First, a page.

M&E Tool: Monitoring access to sanitation in rural contexts from a human rights perspective

A study undertaken by the Spanish NGO ONGAWA and the Polytechnic University of Madrid aims to complete the usual measurement indicators of access to sanitation from a human rights perspective. The indicators used by the WHO / UNICEF Joint Monitoring Programme for Water Supply and Sanitation (JMP) are mainly based on technological criteria. It is assumed that certain types of technologies ensure a higher probability of getting a sanitary installation that hygienically separates human excreta from human contact (1). However, from a human rights perspective, it is necessary to analyse other criteria such as those provided by the categories of the human right to water and sanitation.

With this purpose, a pilot process to gather information on water, sanitation and hygiene in the rural town of San Sebastián de Yalí, department of Jinotega (Nicaragua) was undertaken. Home surveys were conducted in order to determine the degree of compliance with the right to sanitation from the perspective of the rights holders. During the information gathering special attention was given to ensure that the random samplings would include the vulnerable sectors of the communities. From the questionnaires, simple indicators were built and assessed to reflect the five normative criteria of the right, as summarised in Table 1.

TABLE 1: Sanitation indicators based on the normative criteria of the Human Right to Sanitation

Criteria (normative) Elements // Indicators Evaluation of the indicators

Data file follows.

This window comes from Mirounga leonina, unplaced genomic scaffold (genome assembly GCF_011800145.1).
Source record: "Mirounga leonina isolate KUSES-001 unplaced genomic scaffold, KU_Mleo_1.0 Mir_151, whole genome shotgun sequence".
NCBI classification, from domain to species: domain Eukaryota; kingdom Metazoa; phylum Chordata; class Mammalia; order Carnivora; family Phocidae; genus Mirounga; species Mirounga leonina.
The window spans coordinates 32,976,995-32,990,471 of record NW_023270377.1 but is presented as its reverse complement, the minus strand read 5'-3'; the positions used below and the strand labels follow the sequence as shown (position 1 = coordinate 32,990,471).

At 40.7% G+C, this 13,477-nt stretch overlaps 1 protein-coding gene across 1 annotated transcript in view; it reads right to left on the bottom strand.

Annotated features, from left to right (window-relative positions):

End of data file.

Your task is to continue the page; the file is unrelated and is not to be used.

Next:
Availability Sufficient sanitary facilities considering 4 elements (possession, use, property and shared use) 0: Do not use latrine or share latrine with more than 1 family
1: Own latrine used individually or sharing with 1 family maximum
Accessibility Safety in latrine & way to latrine (right- holders’ perception) 0: the family expresses insecurity in the latrine and/or roads
1: the family expresses security in the latrine and roads
Quality and safety Hygienic conditions depending on the type of latrine (improved vs. unimproved) modified by 3 factors (cleanliness, insects and odours) 0: Unimproved access or improved access but unhealthy hygienic conditions (abundant faeces, insects or very unpleasant odour)
1: Improved access with healthy conditions (clean latrines or dirty latrines but without faeces // no bugs or insects // odourless or slight unpleasant odour)
Affordability Right-holders’ perception 0: Respondent considers their contribution for latrine construction to be excessive.
1: Respondent considers their contribution for latrine construction to be fair according their possibilities.
Acceptability Evaluation of privacy, comfort, location (right-holders’ perception) 0:  Respondent believes that its sanitation is inadequate.
Case 1: does not guarantee privacy
Case 2: ensures privacy but it is not conveniently located and is also uncomfortable.
1: Respondent believes that its sanitation ensures privacy. It is also well located and / or is comfortable

With this information, various rates were constructed adding the different components (% of households with available sanitation, % of households with available and quality sanitation, % of households with available, quality and physically accessible sanitation, % of households with available, quality, physically accessible and culturally acceptable sanitation, and % of households with available, quality, physically accessible, culturally acceptable and affordable sanitation.

In this case study, information from a subsample of five communities of the municipality is averaged. As illustrated in Figure 1, these results showed that when incorporating the normative criteria of the human right to sanitation to measuring access, the coverage figures are substantially reduced. This framework provides new elements for the monitoring of the sector in order to identify relevant issues that had not been sufficiently considered so far. Methodologies like the proposed one have great potential for decision making and resource allocation in order to achieve territorial equity and a sustainable access to the service.

FIGURE 1: Coverage rates differences from a human rights perspective

Source: Ongawa (Sonia Wheelock) and Universidad Politécnica de Cataluña (Oscar Flores)